The medical landscape has changed. Prior to the COVID-19 outbreak, routine visits to the doctor were uncomplicated and recommended to ensure optimal health. This stable system of check-ups has given the population of Southeast Asia a more promising future when it comes to the overall health of the people in the region. The report Health and Healthcare Systems in Southeast Asia published by the United Nations University found that longevity rates in Southeast Asia are likely to surpass those in East Asia’s population by 2050.
Medtech or digital health has gained prominence in Southeast Asia. We look at some of the top medtech startups in the region.
In the ASEAN region, increased affluence in some countries has seen them level up towards the medical care standards provided in Western countries. In contrast, areas without adequate funding have remained at subpar levels.
This need for better healthcare systems has been amplified greatly due to the viral outbreak plaguing the world, and healthtech startups, particularly those involved in telemedicine in Southeast Asia, now have a chance to shine. Coronavirus and the rise of healthtech has started a fire under the burgeoning healthcare startup scene, with some making more of a splash than others.
Routine check-ups are on the backburner due to the prevalence of COVID-19 and the need to keep health care facilities case-free and able to treat those who happen to catch the virus. In light of this, doctors have made themselves more available to their regular patients via telemedicine or virtual appointments. Telehealth, or doctor visits by way of telephone, is not new–the first documented instance of telemedicine was in 1879 when the Lancet published an article about using the technology to help ward off crowded offices.
With the emergence of new technology and the limited means to see non-emergency patients in a post-COVID world, its role may change significantly, and the following healthtech startups are pushing towards the future with full steam.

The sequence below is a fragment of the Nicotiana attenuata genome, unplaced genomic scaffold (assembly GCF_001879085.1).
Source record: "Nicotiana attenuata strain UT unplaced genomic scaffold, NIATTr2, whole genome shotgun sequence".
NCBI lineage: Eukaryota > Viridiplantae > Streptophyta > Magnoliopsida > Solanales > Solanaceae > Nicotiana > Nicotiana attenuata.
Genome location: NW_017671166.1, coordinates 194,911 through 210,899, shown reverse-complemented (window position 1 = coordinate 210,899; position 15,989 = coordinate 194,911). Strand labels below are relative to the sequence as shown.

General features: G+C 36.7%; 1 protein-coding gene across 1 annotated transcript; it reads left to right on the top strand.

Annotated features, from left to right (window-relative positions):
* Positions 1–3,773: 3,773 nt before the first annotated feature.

The Doctor Anywhere app is designed with the patient in mind. They have created a platform that promises a “seamless integration” of both online and offline health care systems. The service relies on paid subscriptions from clients, and it then provides access to a wide array of health care options including virtual doctor’s appointments, mental health and wellness programs with access to certified professionals, and chronic disease management programs. These services all have instant availability to subscribers and give the patient the freedom to choose how and when they receive the healthcare they need virtually.
Recent Series B funding in the sum of $38.4 million USD will help the Singapore-based startup with its expansion plans into Malaysia and the Philippines. A recent partnership with SEA insurance giants, Great Eastern, has seen the company launch a new, comprehensive service to those working in the gig economy, the first policy of its kind in the region.
Doctor On Call
Offering a wide range of services from online doctor consultations to an ePharmacy, DoctorOnCall is one of Malaysia’s leading healthcare apps. The system not only allows you to ask questions from medical professionals, have an online medical consultation and order prescribed and over-the-counter medications, but also can be used to book appointments with hospitals, clinics and specialists throughout the country.
As Malaysia rolls out 5g coverage, DoctorOnCall has become a test subject for leading telco company U Mobile as they demonstrate the enhanced potential for remote consultations with the new, faster internet speeds. Having also partnered with the Malaysian Health Ministry to provide free COVID-19 information and consultations, DoctorOnCall has established itself as a trustworthy telemedicine provider in Southeast Asia.
Created with migrants in mind, ClicknCare wants to give accessible medical care to anyone around the world. The founder, Abu Hasnat Sultanur Reza, based it off an initiative of Simple Motion Sdn Bhd, a company founded on the fundamental principle of simplifying things across a wide range of different industries.
According to a report by marketing firm Solidiance, spending on health care will almost double in the next five years from USD$420 billion to USD$740 billion. This large jump in spending will require unique solutions to progress the healthcare industry in Southeast Asia further. Where healthtech startups are concerned, this increase in funding will boost the development of tech solutions to provide increased availability for people relying on both private and public health care options.
The rise of the middle class in Southeast Asia has led to an increased population of more health-conscious people, and these healthcare startups are working to address their needs in a big way. Coronavirus and the rise of healthtech may have given an additional push towards the use of telemedicine in Southeast Asia, but it is the future of healthcare that will continue to drive the sector.